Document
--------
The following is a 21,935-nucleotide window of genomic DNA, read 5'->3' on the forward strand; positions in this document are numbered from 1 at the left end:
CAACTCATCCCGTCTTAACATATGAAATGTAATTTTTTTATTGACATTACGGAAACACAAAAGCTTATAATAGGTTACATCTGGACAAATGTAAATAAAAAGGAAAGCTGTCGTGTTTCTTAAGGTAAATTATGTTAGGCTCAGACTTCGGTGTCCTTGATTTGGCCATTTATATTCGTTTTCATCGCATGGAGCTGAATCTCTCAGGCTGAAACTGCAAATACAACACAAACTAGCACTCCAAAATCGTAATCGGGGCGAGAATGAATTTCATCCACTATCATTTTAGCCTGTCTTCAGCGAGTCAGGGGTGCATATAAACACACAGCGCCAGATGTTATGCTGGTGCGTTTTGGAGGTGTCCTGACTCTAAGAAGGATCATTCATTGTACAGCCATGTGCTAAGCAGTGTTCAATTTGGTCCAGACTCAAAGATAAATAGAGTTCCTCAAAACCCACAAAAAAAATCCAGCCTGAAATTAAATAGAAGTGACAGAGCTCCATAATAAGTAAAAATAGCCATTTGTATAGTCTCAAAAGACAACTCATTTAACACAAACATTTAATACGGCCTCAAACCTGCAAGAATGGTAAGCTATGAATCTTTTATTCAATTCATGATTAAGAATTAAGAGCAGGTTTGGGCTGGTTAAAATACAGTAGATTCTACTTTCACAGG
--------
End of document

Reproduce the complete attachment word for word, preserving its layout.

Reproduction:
The following is a 21,935-nucleotide window of genomic DNA, read 5'->3' on the forward strand; positions in this document are numbered from 1 at the left end:
CAACTCATCCCGTCTTAACATATGAAATGTAATTTTTTTATTGACATTACGGAAACACAAAAGCTTATAATAGGTTACATCTGGACAAATGTAAATAAAAAGGAAAGCTGTCGTGTTTCTTAAGGTAAATTATGTTAGGCTCAGACTTCGGTGTCCTTGATTTGGCCATTTATATTCGTTTTCATCGCATGGAGCTGAATCTCTCAGGCTGAAACTGCAAATACAACACAAACTAGCACTCCAAAATCGTAATCGGGGCGAGAATGAATTTCATCCACTATCATTTTAGCCTGTCTTCAGCGAGTCAGGGGTGCATATAAACACACAGCGCCAGATGTTATGCTGGTGCGTTTTGGAGGTGTCCTGACTCTAAGAAGGATCATTCATTGTACAGCCATGTGCTAAGCAGTGTTCAATTTGGTCCAGACTCAAAGATAAATAGAGTTCCTCAAAACCCACAAAAAAAATCCAGCCTGAAATTAAATAGAAGTGACAGAGCTCCATAATAAGTAAAAATAGCCATTTGTATAGTCTCAAAAGACAACTCATTTAACACAAACATTTAATACGGCCTCAAACCTGCAAGAATGGTAAGCTATGAATCTTTTATTCAATTCATGATTAAGAATTAAGAGCAGGTTTGGGCTGGTTAAAATACAGTAGATTCTACTTTCACAGG